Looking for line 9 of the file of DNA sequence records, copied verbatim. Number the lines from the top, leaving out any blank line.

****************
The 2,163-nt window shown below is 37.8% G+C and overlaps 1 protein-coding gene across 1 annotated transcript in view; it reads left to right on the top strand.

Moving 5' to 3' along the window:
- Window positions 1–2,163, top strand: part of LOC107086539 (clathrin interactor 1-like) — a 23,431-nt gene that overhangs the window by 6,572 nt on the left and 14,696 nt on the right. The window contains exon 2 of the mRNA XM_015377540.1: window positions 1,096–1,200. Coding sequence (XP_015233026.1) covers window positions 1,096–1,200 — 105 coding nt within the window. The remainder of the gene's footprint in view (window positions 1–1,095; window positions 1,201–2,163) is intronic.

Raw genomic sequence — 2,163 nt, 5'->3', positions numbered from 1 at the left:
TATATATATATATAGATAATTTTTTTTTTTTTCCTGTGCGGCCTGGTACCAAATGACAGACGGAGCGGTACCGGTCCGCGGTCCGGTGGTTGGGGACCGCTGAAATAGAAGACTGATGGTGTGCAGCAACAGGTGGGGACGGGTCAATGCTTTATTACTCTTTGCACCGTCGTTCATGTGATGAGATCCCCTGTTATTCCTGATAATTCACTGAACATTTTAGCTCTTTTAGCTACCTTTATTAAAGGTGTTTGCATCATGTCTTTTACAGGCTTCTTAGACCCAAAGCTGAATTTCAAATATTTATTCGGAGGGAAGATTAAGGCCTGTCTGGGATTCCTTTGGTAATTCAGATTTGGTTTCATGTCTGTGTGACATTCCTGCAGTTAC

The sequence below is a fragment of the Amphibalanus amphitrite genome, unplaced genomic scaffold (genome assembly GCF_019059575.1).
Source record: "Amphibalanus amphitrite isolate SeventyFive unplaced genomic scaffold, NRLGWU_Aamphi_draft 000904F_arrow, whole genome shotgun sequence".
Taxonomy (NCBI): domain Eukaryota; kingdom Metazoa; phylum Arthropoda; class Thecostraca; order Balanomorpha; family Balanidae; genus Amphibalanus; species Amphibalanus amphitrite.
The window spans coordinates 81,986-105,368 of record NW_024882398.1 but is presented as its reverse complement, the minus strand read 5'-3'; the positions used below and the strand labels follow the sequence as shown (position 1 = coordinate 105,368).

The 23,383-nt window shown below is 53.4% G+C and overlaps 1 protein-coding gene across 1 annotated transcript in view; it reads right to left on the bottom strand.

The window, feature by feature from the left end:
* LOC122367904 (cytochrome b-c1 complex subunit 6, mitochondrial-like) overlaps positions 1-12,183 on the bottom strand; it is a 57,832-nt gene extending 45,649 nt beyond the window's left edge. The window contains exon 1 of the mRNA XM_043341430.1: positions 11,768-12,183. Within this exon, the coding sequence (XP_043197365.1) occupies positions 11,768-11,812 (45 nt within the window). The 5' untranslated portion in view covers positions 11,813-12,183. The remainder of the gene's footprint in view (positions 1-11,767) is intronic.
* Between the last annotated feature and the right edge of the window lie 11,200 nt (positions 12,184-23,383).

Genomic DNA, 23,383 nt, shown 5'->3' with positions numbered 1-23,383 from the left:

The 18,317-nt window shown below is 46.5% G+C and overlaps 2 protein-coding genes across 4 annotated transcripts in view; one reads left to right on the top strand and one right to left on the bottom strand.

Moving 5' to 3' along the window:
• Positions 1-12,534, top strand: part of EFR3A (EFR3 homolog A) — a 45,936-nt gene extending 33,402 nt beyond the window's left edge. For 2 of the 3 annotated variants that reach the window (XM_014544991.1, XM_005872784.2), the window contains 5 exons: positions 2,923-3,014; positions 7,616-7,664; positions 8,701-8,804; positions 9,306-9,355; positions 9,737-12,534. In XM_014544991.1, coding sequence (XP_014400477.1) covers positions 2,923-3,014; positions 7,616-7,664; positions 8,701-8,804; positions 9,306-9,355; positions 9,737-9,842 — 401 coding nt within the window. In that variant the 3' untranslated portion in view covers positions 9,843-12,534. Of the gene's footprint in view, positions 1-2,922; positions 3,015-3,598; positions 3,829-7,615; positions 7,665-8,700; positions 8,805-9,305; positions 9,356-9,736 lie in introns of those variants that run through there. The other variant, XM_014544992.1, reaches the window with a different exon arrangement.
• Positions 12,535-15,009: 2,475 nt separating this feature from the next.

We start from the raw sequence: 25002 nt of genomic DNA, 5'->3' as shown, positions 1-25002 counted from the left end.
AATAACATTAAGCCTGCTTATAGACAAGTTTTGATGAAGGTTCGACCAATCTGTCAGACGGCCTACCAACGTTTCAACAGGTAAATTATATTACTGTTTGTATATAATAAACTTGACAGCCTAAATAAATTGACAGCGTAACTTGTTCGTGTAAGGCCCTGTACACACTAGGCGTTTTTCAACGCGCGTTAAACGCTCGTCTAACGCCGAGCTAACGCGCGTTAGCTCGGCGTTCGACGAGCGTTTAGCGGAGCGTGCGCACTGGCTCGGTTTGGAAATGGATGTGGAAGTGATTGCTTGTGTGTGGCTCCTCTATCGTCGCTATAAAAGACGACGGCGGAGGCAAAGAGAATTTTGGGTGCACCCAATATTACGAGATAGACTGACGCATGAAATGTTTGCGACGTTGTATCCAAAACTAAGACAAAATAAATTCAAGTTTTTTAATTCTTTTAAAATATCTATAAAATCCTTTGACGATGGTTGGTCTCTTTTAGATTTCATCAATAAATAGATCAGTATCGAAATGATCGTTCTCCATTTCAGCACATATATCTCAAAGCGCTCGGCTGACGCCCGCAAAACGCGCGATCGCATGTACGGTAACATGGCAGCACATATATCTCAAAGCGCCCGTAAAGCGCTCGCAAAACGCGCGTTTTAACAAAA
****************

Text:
The window spans coordinates 81,986-105,368 of record NW_024882398.1 but is presented as its reverse complement, the minus strand read 5'-3'; the positions used below and the strand labels follow the sequence as shown (position 1 = coordinate 105,368).